Ruptured Disc

Ruptured Disc

A ruptured disc, also known as a herniated disc,  is a common condition that occurs when one of the spinal discs develops a crack in its tough outer wall and its inner disc material is pushed out into the spinal canal. This can result in pain and other symptoms if any displaced disc material puts pressure on the spinal cord or nerve root. 

If discomfort and limited mobility from a ruptured disc have become debilitating and make it difficult for you to accomplish everyday tasks, learning about your condition can help you be aware of what to expect. Being able to ask the right questions and better understand the answers may help you get the care you need to resume a healthy and active lifestyle. 


Ruptured discs can develop anywhere in the spine. Most develop in the lumbar (lower) spine, although the cervical (upper) spine area is also a common location for a ruptured disc. Oftentimes, a ruptured disc develops through wear and tear with age. The discs are made of soft but strong connective tissue and act as a shock absorber for the pressure placed on the neck and back every day. Through a person’s lifetime, these discs gradually lose the elasticity necessary to keep them flexible. 

The deterioration of these discs can cause the formation of small cracks to develop in the outer wall, which can further develop into full tears. Pressure from the surrounding vertebrae can then cause the fluid in the core of the discs to be pushed out through the tear and into the spinal column. Less commonly, a rupture can be caused by a sudden traumatic injury such as a car crash. People whose jobs involve prolonged exposure to the regular lifting of heavy items are  also prone to disc ruptures. 

Conservative Treatment Options

Upon diagnosis, the healthcare professional will review conservative treatment options that could offer the patient relief. Conservative options include:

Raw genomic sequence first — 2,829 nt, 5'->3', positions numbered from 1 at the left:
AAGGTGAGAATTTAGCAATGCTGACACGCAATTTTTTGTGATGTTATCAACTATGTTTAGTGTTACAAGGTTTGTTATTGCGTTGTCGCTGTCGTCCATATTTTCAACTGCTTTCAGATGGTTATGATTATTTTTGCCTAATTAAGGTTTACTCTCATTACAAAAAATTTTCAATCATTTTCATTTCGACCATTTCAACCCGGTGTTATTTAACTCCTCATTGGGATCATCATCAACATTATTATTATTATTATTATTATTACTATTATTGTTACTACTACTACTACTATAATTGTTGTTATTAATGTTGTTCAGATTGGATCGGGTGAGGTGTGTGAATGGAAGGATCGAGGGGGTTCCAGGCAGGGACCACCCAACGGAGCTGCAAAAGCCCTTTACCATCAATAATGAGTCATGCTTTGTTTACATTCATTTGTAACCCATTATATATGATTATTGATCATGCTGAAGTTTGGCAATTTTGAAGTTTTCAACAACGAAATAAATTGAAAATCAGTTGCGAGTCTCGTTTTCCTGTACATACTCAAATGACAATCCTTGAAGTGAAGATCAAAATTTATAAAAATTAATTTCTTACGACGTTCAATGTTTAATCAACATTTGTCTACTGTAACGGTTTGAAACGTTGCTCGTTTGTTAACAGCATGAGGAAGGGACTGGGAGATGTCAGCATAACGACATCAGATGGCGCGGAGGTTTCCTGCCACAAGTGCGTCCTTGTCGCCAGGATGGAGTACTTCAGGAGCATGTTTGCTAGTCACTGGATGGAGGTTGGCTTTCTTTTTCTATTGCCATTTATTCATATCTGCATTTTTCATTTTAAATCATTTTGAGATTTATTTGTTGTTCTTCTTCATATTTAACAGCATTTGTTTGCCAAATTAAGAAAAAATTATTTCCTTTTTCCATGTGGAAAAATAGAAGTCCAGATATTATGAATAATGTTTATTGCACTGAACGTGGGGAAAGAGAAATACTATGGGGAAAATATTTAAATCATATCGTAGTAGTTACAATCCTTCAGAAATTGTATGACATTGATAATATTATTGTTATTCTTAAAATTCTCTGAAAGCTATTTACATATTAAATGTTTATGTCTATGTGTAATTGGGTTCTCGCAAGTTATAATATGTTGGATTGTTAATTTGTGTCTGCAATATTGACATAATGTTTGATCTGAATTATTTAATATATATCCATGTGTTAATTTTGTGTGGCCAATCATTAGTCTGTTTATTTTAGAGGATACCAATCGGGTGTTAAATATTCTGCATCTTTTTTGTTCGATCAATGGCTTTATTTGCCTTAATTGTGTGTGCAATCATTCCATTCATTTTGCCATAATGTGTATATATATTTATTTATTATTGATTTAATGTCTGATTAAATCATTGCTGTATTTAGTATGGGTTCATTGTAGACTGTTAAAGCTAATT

• Over-the-counter medications
  • Prescription medication
  • Physical therapy
  • Lifestyle changes

If a patient has tried these methods and does not feel relief after several weeks, they may be a potential candidate for surgery. 


Many individuals with a ruptured disc will not experience any symptoms. In fact, they might not even know they have a ruptured disc until it is discovered through diagnostic tests. However, if there is any nerve compression or irritation resulting from the disc rupturing, the individual could  experience extreme symptoms including:

  • Local pain
  • Shooting or burning pain that travels the length of the nerve
  • Numbness
  • Muscle weakness
  • Tingling
  • Loss of movement

If you are experiencing any of these symptoms and your lifestyle is being negatively affected as a result, you should consult with your doctor to review possible treatment options. 


During the diagnostic process, the patient will undergo a series of examinations. First, the medical professional will review the patient’s symptoms and medical history, and will then begin a physical examination to determine the location of the patient’s symptoms. If the doctor suspects it could be a ruptured disc, he may issue diagnostic imaging to confirm. CT scans and MRIs can allow the doctor to see the inner workings of the patient’s spine and will help them give an accurate diagnosis.

Surgical Treatment Options

Some patients may need more than conservative treatments to relieve their symptoms and let them get back to the people and activities that they’ve been missing. If this is the case, your  doctor may recommend a surgical approach. The dedicated healthcare professionals at BEST Health System specialize in minimally-invasive surgical procedures that will allow you to resume your typical lifestyle. 

BEST Health System

If you are interested in learning more about the surgical procedures offered through BEST Health System, reach out to our team and take the first step towards recovery.

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